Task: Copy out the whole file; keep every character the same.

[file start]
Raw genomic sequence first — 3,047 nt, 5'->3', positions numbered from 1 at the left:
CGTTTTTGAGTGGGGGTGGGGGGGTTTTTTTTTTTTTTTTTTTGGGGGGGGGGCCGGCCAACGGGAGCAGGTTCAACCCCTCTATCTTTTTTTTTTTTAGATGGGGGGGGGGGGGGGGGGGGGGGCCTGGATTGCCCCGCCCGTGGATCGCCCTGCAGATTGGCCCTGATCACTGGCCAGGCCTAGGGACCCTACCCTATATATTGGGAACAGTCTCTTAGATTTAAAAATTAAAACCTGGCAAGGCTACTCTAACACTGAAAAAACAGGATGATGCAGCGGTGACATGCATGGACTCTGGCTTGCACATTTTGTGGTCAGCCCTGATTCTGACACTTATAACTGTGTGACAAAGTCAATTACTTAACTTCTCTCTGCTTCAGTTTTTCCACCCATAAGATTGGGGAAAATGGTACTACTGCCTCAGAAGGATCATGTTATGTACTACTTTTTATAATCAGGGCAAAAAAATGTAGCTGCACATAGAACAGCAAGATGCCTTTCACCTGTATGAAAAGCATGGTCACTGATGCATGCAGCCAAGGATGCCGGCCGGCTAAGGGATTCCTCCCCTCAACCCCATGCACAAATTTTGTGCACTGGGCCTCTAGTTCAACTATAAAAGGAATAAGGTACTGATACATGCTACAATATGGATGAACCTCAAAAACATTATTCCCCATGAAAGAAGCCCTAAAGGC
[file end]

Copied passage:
Raw genomic sequence first — 3,047 nt, 5'->3', positions numbered from 1 at the left:
CGTTTTTGAGTGGGGGTGGGGGGGTTTTTTTTTTTTTTTTTTTGGGGGGGGGGCCGGCCAACGGGAGCAGGTTCAACCCCTCTATCTTTTTTTTTTTTAGATGGGGGGGGGGGGGGGGGGGGGGGCCTGGATTGCCCCGCCCGTGGATCGCCCTGCAGATTGGCCCTGATCACTGGCCAGGCCTAGGGACCCTACCCTATATATTGGGAACAGTCTCTTAGATTTAAAAATTAAAACCTGGCAAGGCTACTCTAACACTGAAAAAACAGGATGATGCAGCGGTGACATGCATGGACTCTGGCTTGCACATTTTGTGGTCAGCCCTGATTCTGACACTTATAACTGTGTGACAAAGTCAATTACTTAACTTCTCTCTGCTTCAGTTTTTCCACCCATAAGATTGGGGAAAATGGTACTACTGCCTCAGAAGGATCATGTTATGTACTACTTTTTATAATCAGGGCAAAAAAATGTAGCTGCACATAGAACAGCAAGATGCCTTTCACCTGTATGAAAAGCATGGTCACTGATGCATGCAGCCAAGGATGCCGGCCGGCTAAGGGATTCCTCCCCTCAACCCCATGCACAAATTTTGTGCACTGGGCCTCTAGTTCAACTATAAAAGGAATAAGGTACTGATACATGCTACAATATGGATGAACCTCAAAAACATTATTCCCCATGAAAGAAGCCCTAAAGGC